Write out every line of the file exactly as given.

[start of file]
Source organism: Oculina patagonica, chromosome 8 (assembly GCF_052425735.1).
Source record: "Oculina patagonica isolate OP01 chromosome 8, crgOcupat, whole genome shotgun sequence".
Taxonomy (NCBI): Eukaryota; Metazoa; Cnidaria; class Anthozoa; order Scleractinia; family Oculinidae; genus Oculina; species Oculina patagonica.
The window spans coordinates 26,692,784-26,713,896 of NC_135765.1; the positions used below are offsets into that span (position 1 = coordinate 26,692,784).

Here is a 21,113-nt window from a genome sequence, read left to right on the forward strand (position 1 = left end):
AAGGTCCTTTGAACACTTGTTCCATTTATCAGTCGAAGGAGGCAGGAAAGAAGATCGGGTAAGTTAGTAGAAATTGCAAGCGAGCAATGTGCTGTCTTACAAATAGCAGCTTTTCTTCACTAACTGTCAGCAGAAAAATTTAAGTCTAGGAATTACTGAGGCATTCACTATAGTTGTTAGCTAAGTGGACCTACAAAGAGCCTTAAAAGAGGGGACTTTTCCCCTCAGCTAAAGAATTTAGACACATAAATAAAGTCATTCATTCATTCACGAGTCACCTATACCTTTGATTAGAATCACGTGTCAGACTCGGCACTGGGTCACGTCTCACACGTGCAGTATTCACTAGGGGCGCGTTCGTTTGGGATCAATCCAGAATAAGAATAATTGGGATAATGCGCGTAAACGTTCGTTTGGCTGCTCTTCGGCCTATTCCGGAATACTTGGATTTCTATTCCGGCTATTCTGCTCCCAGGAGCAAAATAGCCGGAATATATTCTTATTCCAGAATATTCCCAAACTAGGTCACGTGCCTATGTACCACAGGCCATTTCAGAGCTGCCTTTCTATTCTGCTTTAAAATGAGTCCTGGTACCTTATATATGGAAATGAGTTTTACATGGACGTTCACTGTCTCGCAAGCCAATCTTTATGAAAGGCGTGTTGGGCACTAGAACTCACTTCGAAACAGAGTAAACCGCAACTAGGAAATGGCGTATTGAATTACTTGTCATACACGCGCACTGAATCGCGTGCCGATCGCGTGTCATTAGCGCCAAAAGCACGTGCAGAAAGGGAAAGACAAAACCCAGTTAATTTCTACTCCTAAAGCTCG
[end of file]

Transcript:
Source organism: Oculina patagonica, chromosome 8 (assembly GCF_052425735.1).
Source record: "Oculina patagonica isolate OP01 chromosome 8, crgOcupat, whole genome shotgun sequence".
Taxonomy (NCBI): Eukaryota; Metazoa; Cnidaria; class Anthozoa; order Scleractinia; family Oculinidae; genus Oculina; species Oculina patagonica.
The window spans coordinates 26,692,784-26,713,896 of NC_135765.1; the positions used below are offsets into that span (position 1 = coordinate 26,692,784).

Here is a 21,113-nt window from a genome sequence, read left to right on the forward strand (position 1 = left end):
AAGGTCCTTTGAACACTTGTTCCATTTATCAGTCGAAGGAGGCAGGAAAGAAGATCGGGTAAGTTAGTAGAAATTGCAAGCGAGCAATGTGCTGTCTTACAAATAGCAGCTTTTCTTCACTAACTGTCAGCAGAAAAATTTAAGTCTAGGAATTACTGAGGCATTCACTATAGTTGTTAGCTAAGTGGACCTACAAAGAGCCTTAAAAGAGGGGACTTTTCCCCTCAGCTAAAGAATTTAGACACATAAATAAAGTCATTCATTCATTCACGAGTCACCTATACCTTTGATTAGAATCACGTGTCAGACTCGGCACTGGGTCACGTCTCACACGTGCAGTATTCACTAGGGGCGCGTTCGTTTGGGATCAATCCAGAATAAGAATAATTGGGATAATGCGCGTAAACGTTCGTTTGGCTGCTCTTCGGCCTATTCCGGAATACTTGGATTTCTATTCCGGCTATTCTGCTCCCAGGAGCAAAATAGCCGGAATATATTCTTATTCCAGAATATTCCCAAACTAGGTCACGTGCCTATGTACCACAGGCCATTTCAGAGCTGCCTTTCTATTCTGCTTTAAAATGAGTCCTGGTACCTTATATATGGAAATGAGTTTTACATGGACGTTCACTGTCTCGCAAGCCAATCTTTATGAAAGGCGTGTTGGGCACTAGAACTCACTTCGAAACAGAGTAAACCGCAACTAGGAAATGGCGTATTGAATTACTTGTCATACACGCGCACTGAATCGCGTGCCGATCGCGTGTCATTAGCGCCAAAAGCACGTGCAGAAAGGGAAAGACAAAACCCAGTTAATTTCTACTCCTAAAGCTCG